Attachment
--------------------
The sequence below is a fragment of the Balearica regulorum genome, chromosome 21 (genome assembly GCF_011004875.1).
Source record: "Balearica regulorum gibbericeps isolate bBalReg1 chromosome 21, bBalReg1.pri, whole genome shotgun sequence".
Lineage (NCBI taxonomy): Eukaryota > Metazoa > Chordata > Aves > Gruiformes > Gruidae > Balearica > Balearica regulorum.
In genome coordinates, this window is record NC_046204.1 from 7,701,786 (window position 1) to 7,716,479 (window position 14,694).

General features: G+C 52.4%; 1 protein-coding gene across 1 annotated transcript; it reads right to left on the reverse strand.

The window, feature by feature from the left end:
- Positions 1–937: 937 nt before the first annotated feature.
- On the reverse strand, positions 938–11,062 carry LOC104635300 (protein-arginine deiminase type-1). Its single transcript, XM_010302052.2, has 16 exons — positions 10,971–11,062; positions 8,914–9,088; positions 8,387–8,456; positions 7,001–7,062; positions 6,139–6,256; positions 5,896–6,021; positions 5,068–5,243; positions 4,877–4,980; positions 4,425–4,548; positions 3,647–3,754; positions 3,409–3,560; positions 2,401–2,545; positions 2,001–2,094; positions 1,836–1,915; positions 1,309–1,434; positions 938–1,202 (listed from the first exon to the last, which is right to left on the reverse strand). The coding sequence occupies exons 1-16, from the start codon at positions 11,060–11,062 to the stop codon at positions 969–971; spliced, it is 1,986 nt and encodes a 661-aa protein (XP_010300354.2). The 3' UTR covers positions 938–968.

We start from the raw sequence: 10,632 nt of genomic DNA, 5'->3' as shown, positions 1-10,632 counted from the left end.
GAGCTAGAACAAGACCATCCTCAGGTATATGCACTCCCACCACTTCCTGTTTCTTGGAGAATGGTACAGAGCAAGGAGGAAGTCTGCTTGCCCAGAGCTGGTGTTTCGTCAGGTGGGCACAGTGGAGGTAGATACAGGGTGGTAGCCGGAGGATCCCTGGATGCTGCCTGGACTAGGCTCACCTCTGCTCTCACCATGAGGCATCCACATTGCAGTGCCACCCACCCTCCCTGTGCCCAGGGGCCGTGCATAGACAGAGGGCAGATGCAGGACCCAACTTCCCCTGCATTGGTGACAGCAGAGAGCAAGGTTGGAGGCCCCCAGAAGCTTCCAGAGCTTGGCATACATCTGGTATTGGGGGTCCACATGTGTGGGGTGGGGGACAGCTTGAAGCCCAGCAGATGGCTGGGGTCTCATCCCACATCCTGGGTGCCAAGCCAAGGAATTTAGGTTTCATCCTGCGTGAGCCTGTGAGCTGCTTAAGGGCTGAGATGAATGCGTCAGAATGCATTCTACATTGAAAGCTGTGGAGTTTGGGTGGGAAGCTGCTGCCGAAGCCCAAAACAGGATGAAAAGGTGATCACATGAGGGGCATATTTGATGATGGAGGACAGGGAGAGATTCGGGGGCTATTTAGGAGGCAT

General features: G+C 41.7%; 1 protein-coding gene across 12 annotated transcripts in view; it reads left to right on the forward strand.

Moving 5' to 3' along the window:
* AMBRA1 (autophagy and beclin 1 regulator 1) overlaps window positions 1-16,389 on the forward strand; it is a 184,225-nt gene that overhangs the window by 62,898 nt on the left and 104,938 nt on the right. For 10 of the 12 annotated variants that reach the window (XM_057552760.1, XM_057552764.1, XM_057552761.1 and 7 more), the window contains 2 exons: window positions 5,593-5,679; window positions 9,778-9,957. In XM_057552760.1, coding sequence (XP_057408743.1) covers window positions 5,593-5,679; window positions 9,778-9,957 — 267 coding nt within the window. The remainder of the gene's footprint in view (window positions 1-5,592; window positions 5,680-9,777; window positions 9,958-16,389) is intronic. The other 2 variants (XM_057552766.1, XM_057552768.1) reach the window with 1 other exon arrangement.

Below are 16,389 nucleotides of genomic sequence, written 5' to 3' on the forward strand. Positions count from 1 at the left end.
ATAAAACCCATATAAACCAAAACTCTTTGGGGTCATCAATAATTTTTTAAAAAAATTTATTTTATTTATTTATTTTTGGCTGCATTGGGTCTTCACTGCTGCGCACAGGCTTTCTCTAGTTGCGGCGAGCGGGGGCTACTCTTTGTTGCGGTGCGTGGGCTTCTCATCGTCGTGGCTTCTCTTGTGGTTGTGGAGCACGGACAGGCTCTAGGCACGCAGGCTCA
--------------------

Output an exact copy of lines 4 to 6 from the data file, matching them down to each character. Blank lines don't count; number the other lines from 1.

In genome coordinates, this window is record NC_046204.1 from 7,701,786 (window position 1) to 7,716,479 (window position 14,694).

General features: G+C 52.4%; 1 protein-coding gene across 1 annotated transcript; it reads right to left on the reverse strand.

The window, feature by feature from the left end: